Proving Them Wrong: Three Things Challenge

When Delia was about age 14, her mother and aunt decided she needed to wear makeup, if she were going to attract a young fellow. They powdered her face, applied rouge, and the reddest lipstick ever produced.

Looking in the mirror afterwards, Delia hated the face staring back at her, for it was not someone she was comfortable becoming for someone else’s pleasure. So, she washed their handiwork off, and her face exhaled. But, when her aunt saw her, she was irate.

As she went on and on about boys and men wanting beautiful women, Delia imagined she could hear beautiful piano music playing in her mind, not really paying attention to one word spoken. She had heard it all before. “Boys don’t like smart girls!” “Men want to feel in control!” “Girls should be seen, but not heard!”

But then, her aunt said something new, words that cut deep into Delia’s sense of self. She said, “Delia, it’s good thing you are smart, because you will have to take care of yourself. You are no Sleeping Beauty, so you will never find a husband!” Delia recoiled in horror, tears streaming down her face at the cruelty and lack of compassion of the statement.

For years, that statement caused Delia to build a chrysalis around herself, a hard outer shell to protect her from the hurtful words of others and the constant teasing and taunting of other people. But, without her knowledge, her God, maker of Heaven and earth, was developing her into a beautiful butterfly that would one day emerge from the chrysalis into her destiny.

As she danced the first dance with her new husband, Rich, she smiled to know that her aunt was wrong. The very elements that her aunt thought would hinder her search for true love were the very aspects of her that Rich loved: smart, confident in her looks, and a go-getter, always searching for the best in herself and others.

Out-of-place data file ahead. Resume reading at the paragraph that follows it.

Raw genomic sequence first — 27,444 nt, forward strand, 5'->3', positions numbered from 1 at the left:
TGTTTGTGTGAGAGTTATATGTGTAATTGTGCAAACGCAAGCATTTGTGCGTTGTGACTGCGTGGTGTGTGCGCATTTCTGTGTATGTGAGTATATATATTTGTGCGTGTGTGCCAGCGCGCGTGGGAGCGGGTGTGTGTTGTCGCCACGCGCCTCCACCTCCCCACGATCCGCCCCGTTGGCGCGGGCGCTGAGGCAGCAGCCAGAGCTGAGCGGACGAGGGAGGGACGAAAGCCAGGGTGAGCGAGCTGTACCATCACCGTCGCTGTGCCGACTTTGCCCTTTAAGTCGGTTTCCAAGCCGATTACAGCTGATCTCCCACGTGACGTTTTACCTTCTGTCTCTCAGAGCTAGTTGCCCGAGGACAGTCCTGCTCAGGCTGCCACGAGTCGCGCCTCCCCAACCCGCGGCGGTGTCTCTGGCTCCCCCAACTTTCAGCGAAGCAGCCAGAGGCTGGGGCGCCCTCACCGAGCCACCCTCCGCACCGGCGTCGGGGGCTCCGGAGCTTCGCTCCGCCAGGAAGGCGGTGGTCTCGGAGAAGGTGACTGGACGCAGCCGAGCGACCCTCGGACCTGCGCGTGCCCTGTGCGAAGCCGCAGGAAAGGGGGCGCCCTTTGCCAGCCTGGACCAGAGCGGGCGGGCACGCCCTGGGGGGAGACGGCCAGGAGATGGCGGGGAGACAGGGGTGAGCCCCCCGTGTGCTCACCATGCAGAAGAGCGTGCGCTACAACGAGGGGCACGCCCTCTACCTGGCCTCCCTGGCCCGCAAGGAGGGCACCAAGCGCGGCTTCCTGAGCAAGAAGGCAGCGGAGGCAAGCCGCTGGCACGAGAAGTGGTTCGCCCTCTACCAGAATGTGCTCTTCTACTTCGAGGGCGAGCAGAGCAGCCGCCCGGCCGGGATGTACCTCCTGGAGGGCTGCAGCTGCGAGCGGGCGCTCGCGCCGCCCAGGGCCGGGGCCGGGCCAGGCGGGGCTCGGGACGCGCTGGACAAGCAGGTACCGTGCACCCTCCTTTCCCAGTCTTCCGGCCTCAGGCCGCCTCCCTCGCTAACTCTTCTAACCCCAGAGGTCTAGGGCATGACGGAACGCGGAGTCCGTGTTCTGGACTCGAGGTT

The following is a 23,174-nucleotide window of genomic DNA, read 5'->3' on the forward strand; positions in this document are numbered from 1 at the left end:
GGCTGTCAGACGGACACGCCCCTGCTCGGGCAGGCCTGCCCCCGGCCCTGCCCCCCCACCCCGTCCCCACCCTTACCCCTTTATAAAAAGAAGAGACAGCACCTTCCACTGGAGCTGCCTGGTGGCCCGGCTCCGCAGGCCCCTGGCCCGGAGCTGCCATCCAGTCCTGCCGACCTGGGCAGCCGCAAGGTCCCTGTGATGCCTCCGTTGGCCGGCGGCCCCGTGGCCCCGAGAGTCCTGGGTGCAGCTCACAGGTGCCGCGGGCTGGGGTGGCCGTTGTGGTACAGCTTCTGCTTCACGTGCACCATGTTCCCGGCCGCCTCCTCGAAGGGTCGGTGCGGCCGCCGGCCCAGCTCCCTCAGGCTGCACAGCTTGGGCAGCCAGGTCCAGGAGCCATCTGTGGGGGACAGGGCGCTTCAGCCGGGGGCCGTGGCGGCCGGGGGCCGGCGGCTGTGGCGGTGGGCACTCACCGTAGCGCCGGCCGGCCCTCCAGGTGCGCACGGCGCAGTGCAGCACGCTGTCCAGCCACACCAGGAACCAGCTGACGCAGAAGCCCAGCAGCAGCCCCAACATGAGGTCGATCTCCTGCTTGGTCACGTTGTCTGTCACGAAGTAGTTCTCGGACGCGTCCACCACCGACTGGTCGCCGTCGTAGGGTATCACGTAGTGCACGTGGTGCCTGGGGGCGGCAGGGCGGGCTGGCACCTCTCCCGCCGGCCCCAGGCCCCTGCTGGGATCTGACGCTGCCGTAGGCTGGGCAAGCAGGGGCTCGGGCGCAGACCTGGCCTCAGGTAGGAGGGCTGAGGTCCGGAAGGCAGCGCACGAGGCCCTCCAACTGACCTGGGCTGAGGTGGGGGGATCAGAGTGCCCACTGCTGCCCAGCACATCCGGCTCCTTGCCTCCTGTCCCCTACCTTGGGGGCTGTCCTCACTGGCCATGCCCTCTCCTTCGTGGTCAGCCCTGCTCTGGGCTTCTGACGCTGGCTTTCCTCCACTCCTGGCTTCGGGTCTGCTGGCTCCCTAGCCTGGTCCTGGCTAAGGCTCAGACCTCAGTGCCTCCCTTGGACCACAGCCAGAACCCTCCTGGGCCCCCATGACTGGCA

As she and Rich were leaving for their honeymoon, her aunt took her aside and said, “I’m sorry for what I said that night about you never finding a husband. I was upset and said too much. I am happy for you!”

Delia thanked her, hugged her, and said, “Thank you, Auntie! It means a lot to hear you say that, but God assured me long ago that you were wrong. But, please remember that life and death are in the power of the tongue, and that you can make or break someone with only a few words. I was one of the lucky ones!” Then, she and Rich began the mad but wonderful adventure that is called marriage.

Those exact words were spoken to me, and I took a lot longer to feel self-assured, marrying more than I wanted, believing I was not worthy of happiness. I hope someone will read them and know you are a butterfly in the making, and God loves you as you are. Written for The Three Things eChallenge from Paula Light of Light Motifs II: lipstick, piano, and butterfly. Word of the Day prompt is Lucky.

One thought on “Proving Them Wrong: Three Things Challenge

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  1. Ugh, terrible. My mother always pestered me to wear makeup too, but it wasn’t about finding a man, just a thing she had about appearing properly “done up” in public. I hate makeup now.

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